There is no such thing as a one-size-fits-all web.


Of course, creativity often flourishes on digital platforms in very unique formats. Vine’s six-second videos are perhaps the most famous form of creativity within the creative limits. In recent years, rapid technical scanning and endless experimentation by TikTok’s creators has shown that extraordinary things can be created with a relatively narrow set of features. And as for writing, maybe brevity really is key: Some studies show that we were all much better off on Twitter in the 140-character days.

But the limits on the Web today aren’t just about what our tools encourage us to do on a technical level—they’re also about its nature. as a, in general, to use the platform. “When I was a teenager, the limitations of the old-school Internet were the devices,” says DeVito. Can you create a hit viral video in 1996? No, we didn’t have the technology and infrastructure to broadcast that video. For a one-minute video, you’d spend two days uploading it, and no one would connect to download it. The systems did not have the capacity to purchase such statements.

But today, she explains, technical limitations are mixed with limitations around things like moderation and audience. If you post something, will the forum allow it to stay? And if it does, does the content open it up to harassment for other users? She gives the example of trans creators, whose art shows themselves or their friends are often the target of both forum moderator tools and harassment from other users. “It starts to feel like a lot of pressure,” she says. “Because you have all these tools to build things and you have a system that says, ‘Your expression is not acceptable here.’ That’s not necessarily what they’re trying to say, but that’s what it always feels like.”

Online content creation today is inextricably linked to these social components. DeVito talks about trans creators locking accounts or retreating to private digital spaces to share their work in a safe environment, echoing behavior seen in many communities on the web in recent years, as users move from large free-for-all platforms like Tumblr. And Twitter for something like Discord is closed, or even abandons the online world entirely. For DeVito, the question of whether today’s Internet users know what to do with wide-open spaces seems beside the point: “I think if Gen Z needs to go back to old-school devices, they’ll look into it.” She says less than a day and improve on them. “They’re smart,” but existing spaces, she explains, are familiar sizes: seamless but clearly defined, with users sharing how to navigate them carefully. “In that case, it’s not that we don’t know how to create,” she says. “Maybe we don’t know how to protect ourselves.”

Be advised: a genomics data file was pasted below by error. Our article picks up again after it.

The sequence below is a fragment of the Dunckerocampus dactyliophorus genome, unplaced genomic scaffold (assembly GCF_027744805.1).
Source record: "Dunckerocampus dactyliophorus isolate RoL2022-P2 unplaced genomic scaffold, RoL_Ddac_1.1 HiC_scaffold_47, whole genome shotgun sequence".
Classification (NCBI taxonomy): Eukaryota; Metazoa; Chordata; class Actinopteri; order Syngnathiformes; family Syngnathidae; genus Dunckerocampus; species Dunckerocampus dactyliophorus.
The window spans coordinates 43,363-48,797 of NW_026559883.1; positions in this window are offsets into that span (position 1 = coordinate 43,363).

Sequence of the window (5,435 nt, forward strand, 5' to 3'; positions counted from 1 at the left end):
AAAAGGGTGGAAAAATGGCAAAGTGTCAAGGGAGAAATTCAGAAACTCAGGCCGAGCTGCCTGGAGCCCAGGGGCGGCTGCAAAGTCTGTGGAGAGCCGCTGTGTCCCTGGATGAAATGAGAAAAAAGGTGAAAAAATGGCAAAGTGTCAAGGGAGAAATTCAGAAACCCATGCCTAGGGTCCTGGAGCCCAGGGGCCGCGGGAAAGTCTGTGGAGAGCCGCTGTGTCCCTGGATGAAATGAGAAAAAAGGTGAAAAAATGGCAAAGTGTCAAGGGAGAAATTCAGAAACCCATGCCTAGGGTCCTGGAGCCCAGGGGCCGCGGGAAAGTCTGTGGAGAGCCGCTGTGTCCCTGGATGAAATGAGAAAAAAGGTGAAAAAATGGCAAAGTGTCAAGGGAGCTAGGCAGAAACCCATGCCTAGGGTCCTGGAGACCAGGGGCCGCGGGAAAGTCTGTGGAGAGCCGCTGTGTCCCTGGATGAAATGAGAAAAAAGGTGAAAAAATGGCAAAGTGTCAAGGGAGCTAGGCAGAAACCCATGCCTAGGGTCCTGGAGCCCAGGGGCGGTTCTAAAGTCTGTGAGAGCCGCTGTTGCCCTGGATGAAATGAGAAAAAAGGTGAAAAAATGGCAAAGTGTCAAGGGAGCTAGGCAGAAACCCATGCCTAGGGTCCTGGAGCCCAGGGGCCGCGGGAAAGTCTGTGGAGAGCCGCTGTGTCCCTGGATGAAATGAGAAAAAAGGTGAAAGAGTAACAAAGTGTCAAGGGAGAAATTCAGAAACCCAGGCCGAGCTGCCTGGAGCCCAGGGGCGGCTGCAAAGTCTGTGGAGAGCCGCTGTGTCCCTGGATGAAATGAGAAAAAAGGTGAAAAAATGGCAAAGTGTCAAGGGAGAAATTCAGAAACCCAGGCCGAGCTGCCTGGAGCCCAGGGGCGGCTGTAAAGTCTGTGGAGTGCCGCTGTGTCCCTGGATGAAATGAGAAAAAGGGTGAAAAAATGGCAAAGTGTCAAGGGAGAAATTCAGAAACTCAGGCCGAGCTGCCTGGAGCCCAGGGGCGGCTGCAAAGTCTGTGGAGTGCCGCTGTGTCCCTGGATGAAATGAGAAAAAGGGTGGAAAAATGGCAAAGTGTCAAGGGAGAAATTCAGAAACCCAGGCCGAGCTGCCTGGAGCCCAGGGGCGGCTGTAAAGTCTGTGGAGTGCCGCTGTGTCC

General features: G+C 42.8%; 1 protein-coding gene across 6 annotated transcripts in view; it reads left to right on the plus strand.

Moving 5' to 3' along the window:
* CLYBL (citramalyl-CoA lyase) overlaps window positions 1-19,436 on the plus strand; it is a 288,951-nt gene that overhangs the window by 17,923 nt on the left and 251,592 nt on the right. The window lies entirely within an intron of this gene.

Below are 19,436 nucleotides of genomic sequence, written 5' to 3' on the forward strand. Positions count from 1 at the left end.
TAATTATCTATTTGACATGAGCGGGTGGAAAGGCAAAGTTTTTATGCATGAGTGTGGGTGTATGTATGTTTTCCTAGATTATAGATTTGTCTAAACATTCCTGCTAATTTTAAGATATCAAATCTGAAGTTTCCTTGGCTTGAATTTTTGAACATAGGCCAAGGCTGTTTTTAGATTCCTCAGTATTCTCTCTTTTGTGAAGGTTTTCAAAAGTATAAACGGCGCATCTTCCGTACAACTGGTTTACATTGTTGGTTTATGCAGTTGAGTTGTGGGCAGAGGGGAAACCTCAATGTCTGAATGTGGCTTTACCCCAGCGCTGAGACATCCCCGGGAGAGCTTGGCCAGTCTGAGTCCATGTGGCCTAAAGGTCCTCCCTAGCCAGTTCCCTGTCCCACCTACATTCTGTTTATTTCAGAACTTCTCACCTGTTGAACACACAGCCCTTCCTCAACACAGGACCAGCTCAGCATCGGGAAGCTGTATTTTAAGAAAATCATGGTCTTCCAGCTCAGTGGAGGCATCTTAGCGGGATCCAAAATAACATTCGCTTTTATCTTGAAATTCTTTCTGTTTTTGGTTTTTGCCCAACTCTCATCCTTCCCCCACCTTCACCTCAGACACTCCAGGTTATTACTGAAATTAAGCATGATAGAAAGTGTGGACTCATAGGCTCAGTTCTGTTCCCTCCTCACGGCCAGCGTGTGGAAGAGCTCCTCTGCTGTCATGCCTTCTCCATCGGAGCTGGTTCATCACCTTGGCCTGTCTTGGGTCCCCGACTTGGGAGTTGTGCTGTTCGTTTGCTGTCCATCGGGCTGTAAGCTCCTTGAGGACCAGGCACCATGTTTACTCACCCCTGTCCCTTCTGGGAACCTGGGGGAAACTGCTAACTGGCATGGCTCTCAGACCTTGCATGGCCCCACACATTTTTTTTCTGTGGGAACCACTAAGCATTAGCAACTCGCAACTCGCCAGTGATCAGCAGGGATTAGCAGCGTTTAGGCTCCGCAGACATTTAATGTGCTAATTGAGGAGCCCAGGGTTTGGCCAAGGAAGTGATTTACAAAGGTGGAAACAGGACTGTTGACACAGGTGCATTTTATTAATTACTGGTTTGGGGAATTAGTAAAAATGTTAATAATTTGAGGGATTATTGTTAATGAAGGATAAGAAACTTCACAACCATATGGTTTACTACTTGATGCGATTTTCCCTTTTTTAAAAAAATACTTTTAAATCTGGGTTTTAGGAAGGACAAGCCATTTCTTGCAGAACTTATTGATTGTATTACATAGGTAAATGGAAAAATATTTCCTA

The current time It feels like an inflection point for digital platforms on the web – beyond Twitter’s woes, there’s a sense that people feel boxed in, not sure what the best places to create and communicate look like. Looking at the conversations on any Twitter platform, it’s easy to see competing—and sometimes outright conflicting—wishes and needs. Compare, for example, the smaller, more controlled conversations of decentralized sites with creators who have built careers on sites driven by height and engagement. The technicalities of joining a Mastodon prototype are an insurmountable obstacle for some – and a central draw for others. Content policies on other targeted Twitter alternatives may restrict hate speech but may penalize people who speak openly about gender and sexuality. No platform will solve everyone’s problems – but right now our platforms seem to solve no one’s problems.


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